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This article in JEQ

  1. Vol. 31 No. 1, p. 32-37
    Received: Aug 12, 2000

    * Corresponding author(s): forster.4@osu.edu
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Effects of Conservation Tillage on the Performance of Lake Erie Basin Farms

  1. D. Lynn Forster *
  1. Department of Agricultural, Environmental, and Development Economics, The Ohio State University, 2120 Fyffe Rd., Columbus, Ohio 43210


This paper summarizes research that investigates the effects of alternative farming practices on the performance of Lake Erie basin farms. First, data from a representative panel of about 100 farmers is analyzed to determine how conservation tillage, rotations, and other factors affected farms' economic returns during 1987–1992. Statistical analysis of these data is unable to demonstrate that there is any significant relationship between farming system (i.e., tillage and rotation) variables and farm profitability. Next, a farm-level bioeconomic simulation model is used to analyze the effects of conservation tillage adoption on farm profitability, farm size, and pollutant emissions. Findings are that tillage system, farm size, and crop selection are determined jointly and may substantially improve economic performance of farms. Conservation tillage enables farms to be larger and more specialized, and as a result, farm profitability improves. Statistical analysis of farm panel data is unable to show the effect of tillage on profitability because it neglects to account for endogeneity of variables (or joint effects of tillage, size, crop selection, and performance) in production decisions.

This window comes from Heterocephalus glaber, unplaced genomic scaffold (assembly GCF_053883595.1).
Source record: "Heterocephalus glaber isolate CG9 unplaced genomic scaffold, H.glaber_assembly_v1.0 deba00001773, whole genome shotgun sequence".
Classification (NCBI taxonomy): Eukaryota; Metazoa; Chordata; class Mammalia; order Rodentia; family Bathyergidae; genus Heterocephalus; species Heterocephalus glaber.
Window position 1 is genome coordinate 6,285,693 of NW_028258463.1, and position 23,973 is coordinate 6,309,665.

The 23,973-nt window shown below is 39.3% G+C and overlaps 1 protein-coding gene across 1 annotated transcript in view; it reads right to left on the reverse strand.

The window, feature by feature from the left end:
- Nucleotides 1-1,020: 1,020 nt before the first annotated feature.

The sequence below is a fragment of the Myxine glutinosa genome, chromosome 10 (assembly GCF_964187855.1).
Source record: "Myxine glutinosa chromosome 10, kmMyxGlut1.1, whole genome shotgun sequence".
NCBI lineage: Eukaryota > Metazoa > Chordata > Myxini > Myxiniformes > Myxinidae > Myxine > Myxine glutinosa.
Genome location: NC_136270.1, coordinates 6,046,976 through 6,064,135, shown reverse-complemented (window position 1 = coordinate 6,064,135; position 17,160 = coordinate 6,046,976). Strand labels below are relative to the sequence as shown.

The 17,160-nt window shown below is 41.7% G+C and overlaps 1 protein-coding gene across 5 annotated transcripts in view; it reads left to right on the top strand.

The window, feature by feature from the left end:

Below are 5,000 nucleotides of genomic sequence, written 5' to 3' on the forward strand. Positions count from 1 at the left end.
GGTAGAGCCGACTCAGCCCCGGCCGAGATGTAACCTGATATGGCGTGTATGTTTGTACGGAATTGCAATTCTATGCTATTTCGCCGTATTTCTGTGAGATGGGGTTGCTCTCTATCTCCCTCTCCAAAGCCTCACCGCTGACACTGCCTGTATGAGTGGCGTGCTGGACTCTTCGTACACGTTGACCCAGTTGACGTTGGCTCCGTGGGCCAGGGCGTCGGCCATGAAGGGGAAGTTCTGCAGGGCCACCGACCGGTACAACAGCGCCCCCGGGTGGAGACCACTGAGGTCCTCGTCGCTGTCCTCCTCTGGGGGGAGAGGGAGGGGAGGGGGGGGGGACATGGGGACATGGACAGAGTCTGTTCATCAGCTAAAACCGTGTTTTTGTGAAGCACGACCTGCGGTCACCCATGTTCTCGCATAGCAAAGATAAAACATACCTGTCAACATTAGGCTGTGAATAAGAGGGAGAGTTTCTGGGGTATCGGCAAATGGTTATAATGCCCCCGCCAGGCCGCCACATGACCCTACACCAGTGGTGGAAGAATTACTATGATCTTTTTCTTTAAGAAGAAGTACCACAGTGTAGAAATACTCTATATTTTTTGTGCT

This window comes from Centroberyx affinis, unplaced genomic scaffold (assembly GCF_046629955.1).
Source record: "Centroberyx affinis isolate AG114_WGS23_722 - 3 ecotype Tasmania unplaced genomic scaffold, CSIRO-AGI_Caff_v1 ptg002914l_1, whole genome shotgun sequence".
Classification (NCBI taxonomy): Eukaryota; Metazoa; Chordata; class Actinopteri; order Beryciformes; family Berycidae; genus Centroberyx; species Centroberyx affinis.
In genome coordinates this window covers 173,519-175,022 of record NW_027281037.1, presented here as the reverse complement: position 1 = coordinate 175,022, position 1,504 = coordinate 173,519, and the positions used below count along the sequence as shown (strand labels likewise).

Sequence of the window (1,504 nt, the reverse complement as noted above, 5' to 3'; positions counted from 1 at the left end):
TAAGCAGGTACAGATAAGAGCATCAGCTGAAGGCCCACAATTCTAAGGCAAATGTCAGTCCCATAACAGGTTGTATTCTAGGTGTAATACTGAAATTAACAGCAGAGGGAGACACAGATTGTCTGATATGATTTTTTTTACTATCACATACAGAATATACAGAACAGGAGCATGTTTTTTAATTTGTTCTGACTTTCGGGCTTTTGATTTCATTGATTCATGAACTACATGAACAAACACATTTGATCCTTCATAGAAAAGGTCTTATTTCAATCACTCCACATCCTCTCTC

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Copyright © 2002. American Society of Agronomy, Crop Science Society of America, Soil Science SocietyPublished in J. Environ. Qual.31:32–37.